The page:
A group of inherited disorders involving abnormal production or structure of the haemoglobin chains. These disorders include the family of sickle cell disease, haemoglobin C disease, haemoglobin S-C disease, sickle cell anemia (SS), as well as as well as the thalassaemias.

Breaking of the red cell membrane causing release of haemoglobin.

An inherited bleeding disorder (also coagulation disorder) caused by low levels, or absence of, a blood protein that is essential for clotting; haemophilia A is caused by a lack of the blood clotting protein factor VIII; haemophilia B is caused by a deficiency of factor IX.

The expectoration or spitting up of blood or bloody mucus from the lungs, throat, or mouth.

The arrest of bleeding, either by vasoconstriction, coagulation or by surgical means.

Hydroxyurea is in a class of drugs known as urea derivatives. In sickle cell anemia, hydroxyurea decreases the episodes of painful crisis by decreasing the sickling of red blood cells.

High blood sugar. Can occur in people with CF as a result of diabetes mellitus. This condition is easily controlled through use of insulin.

Hypertonic saline
Water with a concentration of more than 0.9% (which is isotonic) salt.

A substantially decreased ability to sweat.

Breathing that is shallower, and/or slower, than normal.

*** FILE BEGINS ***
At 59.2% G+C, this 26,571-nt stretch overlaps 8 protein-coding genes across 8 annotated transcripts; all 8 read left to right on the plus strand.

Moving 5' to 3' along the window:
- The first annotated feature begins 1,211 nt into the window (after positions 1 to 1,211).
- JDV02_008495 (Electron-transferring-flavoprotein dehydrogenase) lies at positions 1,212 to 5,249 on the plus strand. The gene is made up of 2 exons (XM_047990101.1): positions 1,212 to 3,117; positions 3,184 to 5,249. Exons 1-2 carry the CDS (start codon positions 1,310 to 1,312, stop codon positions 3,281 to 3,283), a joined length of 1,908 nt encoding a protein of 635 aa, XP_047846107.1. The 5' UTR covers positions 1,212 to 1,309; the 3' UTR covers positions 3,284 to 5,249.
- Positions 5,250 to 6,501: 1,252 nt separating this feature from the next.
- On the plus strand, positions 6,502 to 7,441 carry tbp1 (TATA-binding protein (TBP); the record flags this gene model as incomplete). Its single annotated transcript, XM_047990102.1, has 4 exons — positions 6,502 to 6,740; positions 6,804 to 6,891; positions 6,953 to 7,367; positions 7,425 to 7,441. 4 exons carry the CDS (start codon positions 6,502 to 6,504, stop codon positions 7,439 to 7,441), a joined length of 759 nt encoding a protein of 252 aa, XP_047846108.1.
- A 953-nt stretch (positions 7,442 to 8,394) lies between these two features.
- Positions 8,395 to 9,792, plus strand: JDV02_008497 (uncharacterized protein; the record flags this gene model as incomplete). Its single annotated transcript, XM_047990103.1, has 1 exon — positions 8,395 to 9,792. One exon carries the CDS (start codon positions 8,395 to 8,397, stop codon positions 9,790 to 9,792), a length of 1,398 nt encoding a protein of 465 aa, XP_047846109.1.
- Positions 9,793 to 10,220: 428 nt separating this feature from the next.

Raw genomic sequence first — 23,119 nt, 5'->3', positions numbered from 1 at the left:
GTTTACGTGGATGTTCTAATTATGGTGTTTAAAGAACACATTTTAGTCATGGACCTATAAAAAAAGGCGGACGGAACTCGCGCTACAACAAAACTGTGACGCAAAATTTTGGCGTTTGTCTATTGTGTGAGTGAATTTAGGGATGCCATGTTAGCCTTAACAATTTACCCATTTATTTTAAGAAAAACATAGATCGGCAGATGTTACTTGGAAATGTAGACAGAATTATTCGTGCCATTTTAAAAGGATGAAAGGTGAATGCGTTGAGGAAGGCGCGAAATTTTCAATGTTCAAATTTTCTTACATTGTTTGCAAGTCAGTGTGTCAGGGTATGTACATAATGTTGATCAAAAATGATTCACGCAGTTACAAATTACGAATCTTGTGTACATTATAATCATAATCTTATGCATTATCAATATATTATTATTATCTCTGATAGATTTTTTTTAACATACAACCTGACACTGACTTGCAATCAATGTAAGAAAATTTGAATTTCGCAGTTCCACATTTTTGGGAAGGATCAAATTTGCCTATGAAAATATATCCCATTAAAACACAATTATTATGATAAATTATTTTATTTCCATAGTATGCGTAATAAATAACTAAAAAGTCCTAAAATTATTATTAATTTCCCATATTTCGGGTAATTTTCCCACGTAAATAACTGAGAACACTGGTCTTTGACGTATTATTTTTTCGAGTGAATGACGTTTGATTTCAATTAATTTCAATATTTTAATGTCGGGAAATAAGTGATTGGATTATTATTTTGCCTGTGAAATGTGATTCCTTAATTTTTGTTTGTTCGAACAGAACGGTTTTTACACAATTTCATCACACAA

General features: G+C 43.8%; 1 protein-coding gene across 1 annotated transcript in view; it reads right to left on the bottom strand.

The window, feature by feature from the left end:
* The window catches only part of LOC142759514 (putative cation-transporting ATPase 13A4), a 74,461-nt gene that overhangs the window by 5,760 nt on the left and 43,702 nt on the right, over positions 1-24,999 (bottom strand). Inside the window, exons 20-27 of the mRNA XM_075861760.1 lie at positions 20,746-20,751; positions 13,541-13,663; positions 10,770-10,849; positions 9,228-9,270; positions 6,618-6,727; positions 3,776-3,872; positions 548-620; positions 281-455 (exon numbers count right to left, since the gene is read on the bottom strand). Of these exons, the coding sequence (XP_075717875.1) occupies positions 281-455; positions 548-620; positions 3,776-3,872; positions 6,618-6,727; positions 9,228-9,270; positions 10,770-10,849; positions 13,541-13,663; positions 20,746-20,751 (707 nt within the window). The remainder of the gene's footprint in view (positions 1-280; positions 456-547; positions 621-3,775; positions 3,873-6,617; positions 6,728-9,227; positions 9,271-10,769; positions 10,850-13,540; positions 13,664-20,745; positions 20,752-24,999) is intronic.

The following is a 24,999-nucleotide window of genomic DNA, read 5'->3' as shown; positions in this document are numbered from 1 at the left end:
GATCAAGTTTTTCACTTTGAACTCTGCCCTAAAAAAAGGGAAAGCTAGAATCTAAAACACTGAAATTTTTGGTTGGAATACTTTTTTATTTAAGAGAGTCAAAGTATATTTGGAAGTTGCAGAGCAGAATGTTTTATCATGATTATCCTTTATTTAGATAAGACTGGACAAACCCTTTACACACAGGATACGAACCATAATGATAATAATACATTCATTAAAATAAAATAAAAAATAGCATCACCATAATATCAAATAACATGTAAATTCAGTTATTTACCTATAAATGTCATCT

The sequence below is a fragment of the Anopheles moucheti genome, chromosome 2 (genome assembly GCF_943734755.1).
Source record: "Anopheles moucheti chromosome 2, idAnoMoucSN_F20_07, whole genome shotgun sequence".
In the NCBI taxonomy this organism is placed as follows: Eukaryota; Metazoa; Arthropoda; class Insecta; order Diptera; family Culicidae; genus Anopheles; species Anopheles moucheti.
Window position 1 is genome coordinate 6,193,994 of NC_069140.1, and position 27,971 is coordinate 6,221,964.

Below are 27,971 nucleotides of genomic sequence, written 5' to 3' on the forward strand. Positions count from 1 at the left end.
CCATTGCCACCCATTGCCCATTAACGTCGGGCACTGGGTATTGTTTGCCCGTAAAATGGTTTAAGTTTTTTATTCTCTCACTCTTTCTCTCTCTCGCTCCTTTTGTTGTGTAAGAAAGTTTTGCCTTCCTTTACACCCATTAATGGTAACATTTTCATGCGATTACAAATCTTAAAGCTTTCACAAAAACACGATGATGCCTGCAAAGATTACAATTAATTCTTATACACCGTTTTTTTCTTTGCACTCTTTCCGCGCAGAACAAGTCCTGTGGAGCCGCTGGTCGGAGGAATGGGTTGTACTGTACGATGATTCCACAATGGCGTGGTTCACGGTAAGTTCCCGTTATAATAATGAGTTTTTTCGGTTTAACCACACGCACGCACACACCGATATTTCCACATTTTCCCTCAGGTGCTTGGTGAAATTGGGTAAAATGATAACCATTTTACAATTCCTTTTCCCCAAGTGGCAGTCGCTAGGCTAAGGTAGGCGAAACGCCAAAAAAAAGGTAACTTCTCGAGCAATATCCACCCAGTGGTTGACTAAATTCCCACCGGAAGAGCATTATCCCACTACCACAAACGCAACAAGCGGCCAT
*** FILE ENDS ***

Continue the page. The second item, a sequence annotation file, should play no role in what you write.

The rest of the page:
An abnormally low blood pressure.

Low muscle tone.

Lack of oxygen in the blood which can cause discolouration of the skin or mucuos membranes. May occur in lung diseases such as CF.

A lack of oxygen in the blood - Coalition for pulmonary fibrosis.


See Inspiratory Capacity

The process of inhibiting a normal immune response with the use of drugs, biological agents, or chemical agents; commonly used in association with tissue transplantation or to control autoimmune diseases.

In vitro
Outside the living body and in an artificial environment

Inborn errors of metabolism
Inherited diseases resulting from alterations in genes that code for enzymes.

An area of tissue death due to a local lack of oxygen.

Inhaled corticosteroids 
Inhaled corticosteroids are steroid medicines given into the lungs through an inhaler device, frequently used to treat asthma.
Nasal corticosteroids are steroid medications sprayed into the nose to help relieve the symptoms of conditions such as hay fever.

Inspiratory capacity
Equals the total amount of air you can inhale from a resting exhalation. Another way of looking at inspiratory capacity is: 
Tidal Volume + Inspiratory Reserve Volume = Inspiratory Capacity

Inspiratory residual (reserve) volume
Represents the amount of air you can breathe in after a resting inspiration. This is the amount of air volume your body can call upon when a deeper breath is needed during exercise or when your body is under stress. Your body increases respiratory volume when it needs more oxygen and needs to blow off excess carbon dioxide.

Situated within, performed within, occurring within, or administered by entering a vein

Iron chelating agents 
Chemical compounds which form complexes by binding metal ions. Some chelating agents, including desferrioxamine and penicillamine, are drugs used to treat metal poisoning: the metal is bound to the drug and excreted safely. Chelating agents often form the active centres of enzymes.